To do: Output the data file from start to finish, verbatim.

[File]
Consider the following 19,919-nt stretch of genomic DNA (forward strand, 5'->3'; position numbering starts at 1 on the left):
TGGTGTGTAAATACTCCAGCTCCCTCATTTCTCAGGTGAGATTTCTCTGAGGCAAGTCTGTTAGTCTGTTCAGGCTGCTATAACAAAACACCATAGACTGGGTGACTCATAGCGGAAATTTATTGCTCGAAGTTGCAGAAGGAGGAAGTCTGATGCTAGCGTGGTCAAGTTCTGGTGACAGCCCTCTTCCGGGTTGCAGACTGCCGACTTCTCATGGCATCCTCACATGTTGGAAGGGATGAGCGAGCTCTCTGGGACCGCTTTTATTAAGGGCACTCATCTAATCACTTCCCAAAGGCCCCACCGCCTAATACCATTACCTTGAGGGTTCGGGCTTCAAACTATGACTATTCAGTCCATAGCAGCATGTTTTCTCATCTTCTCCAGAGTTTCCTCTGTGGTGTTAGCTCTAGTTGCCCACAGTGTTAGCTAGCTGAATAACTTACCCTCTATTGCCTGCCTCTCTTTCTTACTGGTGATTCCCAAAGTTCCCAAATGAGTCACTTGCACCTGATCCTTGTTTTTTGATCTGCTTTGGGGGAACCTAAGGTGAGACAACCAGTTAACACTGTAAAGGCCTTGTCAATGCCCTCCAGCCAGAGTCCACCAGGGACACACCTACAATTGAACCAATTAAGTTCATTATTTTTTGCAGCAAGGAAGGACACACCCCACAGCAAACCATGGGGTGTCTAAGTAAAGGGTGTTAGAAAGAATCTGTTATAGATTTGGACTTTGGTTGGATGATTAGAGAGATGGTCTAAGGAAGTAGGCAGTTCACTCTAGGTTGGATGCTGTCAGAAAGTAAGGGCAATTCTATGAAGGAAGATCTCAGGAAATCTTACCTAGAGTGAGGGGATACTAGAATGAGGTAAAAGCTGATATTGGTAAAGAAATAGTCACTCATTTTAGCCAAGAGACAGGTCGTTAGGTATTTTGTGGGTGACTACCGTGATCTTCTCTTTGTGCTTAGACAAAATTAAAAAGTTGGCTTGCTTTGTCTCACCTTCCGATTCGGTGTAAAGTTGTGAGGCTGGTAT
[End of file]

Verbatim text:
Consider the following 19,919-nt stretch of genomic DNA (forward strand, 5'->3'; position numbering starts at 1 on the left):
TGGTGTGTAAATACTCCAGCTCCCTCATTTCTCAGGTGAGATTTCTCTGAGGCAAGTCTGTTAGTCTGTTCAGGCTGCTATAACAAAACACCATAGACTGGGTGACTCATAGCGGAAATTTATTGCTCGAAGTTGCAGAAGGAGGAAGTCTGATGCTAGCGTGGTCAAGTTCTGGTGACAGCCCTCTTCCGGGTTGCAGACTGCCGACTTCTCATGGCATCCTCACATGTTGGAAGGGATGAGCGAGCTCTCTGGGACCGCTTTTATTAAGGGCACTCATCTAATCACTTCCCAAAGGCCCCACCGCCTAATACCATTACCTTGAGGGTTCGGGCTTCAAACTATGACTATTCAGTCCATAGCAGCATGTTTTCTCATCTTCTCCAGAGTTTCCTCTGTGGTGTTAGCTCTAGTTGCCCACAGTGTTAGCTAGCTGAATAACTTACCCTCTATTGCCTGCCTCTCTTTCTTACTGGTGATTCCCAAAGTTCCCAAATGAGTCACTTGCACCTGATCCTTGTTTTTTGATCTGCTTTGGGGGAACCTAAGGTGAGACAACCAGTTAACACTGTAAAGGCCTTGTCAATGCCCTCCAGCCAGAGTCCACCAGGGACACACCTACAATTGAACCAATTAAGTTCATTATTTTTTGCAGCAAGGAAGGACACACCCCACAGCAAACCATGGGGTGTCTAAGTAAAGGGTGTTAGAAAGAATCTGTTATAGATTTGGACTTTGGTTGGATGATTAGAGAGATGGTCTAAGGAAGTAGGCAGTTCACTCTAGGTTGGATGCTGTCAGAAAGTAAGGGCAATTCTATGAAGGAAGATCTCAGGAAATCTTACCTAGAGTGAGGGGATACTAGAATGAGGTAAAAGCTGATATTGGTAAAGAAATAGTCACTCATTTTAGCCAAGAGACAGGTCGTTAGGTATTTTGTGGGTGACTACCGTGATCTTCTCTTTGTGCTTAGACAAAATTAAAAAGTTGGCTTGCTTTGTCTCACCTTCCGATTCGGTGTAAAGTTGTGAGGCTGGTAT